So I've spent this week getting ready to start a new year of school as a Paraprofessional in a new building, doing new things, and learning new stuff. Just so you know, it's not just kids who get the jitters about being the new kid in school. :o)
When I first started teaching 11 years ago, I felt called to teach middle schoolers. They were still young enough to be excited about learning, challenging enough to keep you on your toes, stubborn enough to need more than "because I said so", and old enough to grasp sarcasm--my native tongue! As the years progressed, I moved more towards elementary, and if I ever teach again, I'm going to concentrate on the little guys. I felt my calling had changed--it just broke my heart to see the middle schoolers losing that "little kid-ness" and becoming hardened individuals before they hit age 11 or 12. Doing drugs, sleeping around, getting pregnant,...and I know it's a sign of the moral shift away from absolutes, but that kind of stuff wasn't supposed to happen to "my kids".
Then when I was crying out to God for a job, when all else was lost, I took on a job last year as a Paraprofessional for middle school math. And loved it. I found my zeal for the middle schoolers again. I had been renewed, and began looking for something similar (OK, I was looking for a teaching position, but this one offered me a job first--before I had even started the interview!), and this job opened up.
I started officially on Monday. When I was hired, I was going to be a Special Education Paraprofessional for High School Job Skills Students. (Nifty title, huh!) When I arrived at my first meeting, I got told that I was still hired, but that I would be moved to the elementary. I was OK with that. So, I went to my meetings, looked over the IEP data for my assigned elementary students (very low functioning), and started getting together a schedule. When I arrived on Tuesday, I went to two elementary meetings and then got told by the Special Ed. director that where I was REALLY needed was with the lower functioning Middle Schoolers. So I went to the middle school special ed. teacher who teaches the low functioning students and we made out a schedule of when I would be doing push-in with regular teachers, and when I would be doing work in her room. I shredded the elementary stuff and re-organized my "first day of school" bag. Then, as I showed up this morning for my training meeting, the director told me that she thought I would eventually end up in the middle school, but that for the first week, I would be working at the high school with the low functioning students up there. So, once again, back up to the high school. I met all of the teachers I would be coordinating with, wrote down ANOTHER new schedule, and then was getting ready to leave for the day when the director called my new cooperating teacher. We had a new student enroll in the middle school who had such severe disabilities that a full-time aide HAD to be assigned starting tomorrow. So, I guess this is all to say that I go in tomorrow, the first day of school, to start assisting a very special student that I have never met, don't know how much assistance he/she needs, have no idea about how much physical support to offer, and don't know if I will need to utilize what sign language I know to communicate with the student.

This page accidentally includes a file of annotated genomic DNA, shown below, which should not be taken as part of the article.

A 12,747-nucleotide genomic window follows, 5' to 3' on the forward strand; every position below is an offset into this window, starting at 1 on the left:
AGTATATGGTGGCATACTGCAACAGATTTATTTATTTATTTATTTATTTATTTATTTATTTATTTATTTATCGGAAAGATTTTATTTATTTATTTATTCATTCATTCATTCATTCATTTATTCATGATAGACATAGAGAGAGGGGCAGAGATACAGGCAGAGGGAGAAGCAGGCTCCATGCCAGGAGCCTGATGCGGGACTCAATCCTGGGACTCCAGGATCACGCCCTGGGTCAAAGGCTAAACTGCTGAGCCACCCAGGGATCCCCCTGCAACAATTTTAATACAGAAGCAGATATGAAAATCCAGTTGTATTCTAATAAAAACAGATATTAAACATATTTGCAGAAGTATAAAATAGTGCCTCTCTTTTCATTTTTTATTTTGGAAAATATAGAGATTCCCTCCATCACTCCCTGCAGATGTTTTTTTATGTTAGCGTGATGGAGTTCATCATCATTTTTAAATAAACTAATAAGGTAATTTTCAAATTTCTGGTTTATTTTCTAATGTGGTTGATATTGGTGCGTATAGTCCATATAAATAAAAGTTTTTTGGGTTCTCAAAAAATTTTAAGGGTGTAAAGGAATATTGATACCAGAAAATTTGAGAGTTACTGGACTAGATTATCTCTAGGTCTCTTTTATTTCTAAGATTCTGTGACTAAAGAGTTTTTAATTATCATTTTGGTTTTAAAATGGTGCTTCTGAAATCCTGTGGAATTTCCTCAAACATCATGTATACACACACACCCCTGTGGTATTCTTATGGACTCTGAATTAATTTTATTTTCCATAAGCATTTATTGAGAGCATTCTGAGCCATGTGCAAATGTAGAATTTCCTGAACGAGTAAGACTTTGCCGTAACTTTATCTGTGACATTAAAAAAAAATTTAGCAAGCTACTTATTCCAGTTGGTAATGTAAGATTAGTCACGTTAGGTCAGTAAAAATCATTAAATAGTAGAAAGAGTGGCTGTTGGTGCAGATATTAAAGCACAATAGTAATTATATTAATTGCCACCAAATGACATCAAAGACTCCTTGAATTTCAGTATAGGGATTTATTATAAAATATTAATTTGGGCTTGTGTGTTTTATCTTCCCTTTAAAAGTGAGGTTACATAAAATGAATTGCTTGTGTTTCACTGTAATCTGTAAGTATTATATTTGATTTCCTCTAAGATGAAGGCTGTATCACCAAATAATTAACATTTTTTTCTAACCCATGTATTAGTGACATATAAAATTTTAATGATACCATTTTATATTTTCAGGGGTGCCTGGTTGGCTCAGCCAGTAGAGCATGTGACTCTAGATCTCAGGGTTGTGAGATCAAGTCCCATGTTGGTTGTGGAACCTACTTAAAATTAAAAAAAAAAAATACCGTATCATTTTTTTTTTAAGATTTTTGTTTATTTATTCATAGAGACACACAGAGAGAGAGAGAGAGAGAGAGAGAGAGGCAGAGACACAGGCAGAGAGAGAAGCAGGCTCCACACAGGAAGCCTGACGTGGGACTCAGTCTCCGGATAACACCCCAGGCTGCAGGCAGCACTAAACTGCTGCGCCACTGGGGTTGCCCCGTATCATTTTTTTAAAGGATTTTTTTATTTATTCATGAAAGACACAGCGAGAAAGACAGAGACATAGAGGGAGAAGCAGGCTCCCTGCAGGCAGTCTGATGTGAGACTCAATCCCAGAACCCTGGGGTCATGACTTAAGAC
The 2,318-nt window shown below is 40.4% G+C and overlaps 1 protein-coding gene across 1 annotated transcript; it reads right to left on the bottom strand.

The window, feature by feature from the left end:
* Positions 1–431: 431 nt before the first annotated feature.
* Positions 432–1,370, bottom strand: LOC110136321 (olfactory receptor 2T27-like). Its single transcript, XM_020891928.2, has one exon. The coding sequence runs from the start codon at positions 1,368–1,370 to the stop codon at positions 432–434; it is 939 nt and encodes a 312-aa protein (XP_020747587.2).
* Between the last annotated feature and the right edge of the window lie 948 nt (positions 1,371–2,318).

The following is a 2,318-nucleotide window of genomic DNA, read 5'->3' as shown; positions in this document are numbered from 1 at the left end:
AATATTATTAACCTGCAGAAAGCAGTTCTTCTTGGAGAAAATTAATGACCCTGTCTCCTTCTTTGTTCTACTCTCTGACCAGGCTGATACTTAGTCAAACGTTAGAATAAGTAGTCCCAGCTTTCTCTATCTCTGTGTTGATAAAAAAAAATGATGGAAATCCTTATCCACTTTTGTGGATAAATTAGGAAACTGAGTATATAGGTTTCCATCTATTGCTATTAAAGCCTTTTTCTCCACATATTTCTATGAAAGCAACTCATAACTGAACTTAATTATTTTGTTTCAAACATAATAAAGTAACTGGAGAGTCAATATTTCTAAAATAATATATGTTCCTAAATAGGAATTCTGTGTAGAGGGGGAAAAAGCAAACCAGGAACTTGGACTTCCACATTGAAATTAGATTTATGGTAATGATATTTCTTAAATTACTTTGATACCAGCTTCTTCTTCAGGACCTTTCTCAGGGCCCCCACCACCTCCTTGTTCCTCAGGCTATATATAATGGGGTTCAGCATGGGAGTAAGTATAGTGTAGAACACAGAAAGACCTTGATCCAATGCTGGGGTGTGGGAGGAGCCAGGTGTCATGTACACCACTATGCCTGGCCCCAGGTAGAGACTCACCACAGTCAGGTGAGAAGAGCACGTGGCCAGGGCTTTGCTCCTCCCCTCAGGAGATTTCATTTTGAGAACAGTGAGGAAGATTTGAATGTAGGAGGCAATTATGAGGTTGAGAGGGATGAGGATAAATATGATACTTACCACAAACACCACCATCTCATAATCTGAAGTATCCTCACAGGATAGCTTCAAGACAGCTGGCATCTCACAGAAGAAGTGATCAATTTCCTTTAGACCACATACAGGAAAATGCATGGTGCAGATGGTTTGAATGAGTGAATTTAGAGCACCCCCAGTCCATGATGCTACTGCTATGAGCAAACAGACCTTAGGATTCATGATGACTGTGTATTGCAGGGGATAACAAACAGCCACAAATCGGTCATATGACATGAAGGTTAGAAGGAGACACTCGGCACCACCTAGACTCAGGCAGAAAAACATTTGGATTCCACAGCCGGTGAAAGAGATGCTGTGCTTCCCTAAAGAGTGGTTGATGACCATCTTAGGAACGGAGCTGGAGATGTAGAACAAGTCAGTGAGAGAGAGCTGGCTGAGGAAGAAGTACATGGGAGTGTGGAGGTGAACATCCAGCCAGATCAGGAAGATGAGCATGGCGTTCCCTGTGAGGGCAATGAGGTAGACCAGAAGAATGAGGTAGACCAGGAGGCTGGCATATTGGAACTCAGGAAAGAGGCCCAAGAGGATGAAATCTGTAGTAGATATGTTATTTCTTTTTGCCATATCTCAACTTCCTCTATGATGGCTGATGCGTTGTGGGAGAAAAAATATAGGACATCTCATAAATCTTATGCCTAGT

What I have learned:
1. I am "technically" in violation of our confidentiality policy, since I have seen the IEP's of
students I'm not working with. (although when I saw them, I WAS going to be working with
2. I am apparently really good at being FLEXIBLE!
3. They trust me enough to let me work with the lowest-functioning students.
4. I will be expected to know how to handle students with varying abliities--and I do, just not
on a 1-to-1 basis. I'm going to be learning a lot, and learning it quickly!
So, I guess I'll find out about my job as I go. Here's to a great school year and the hope that this turns into a teaching job sometime in the future!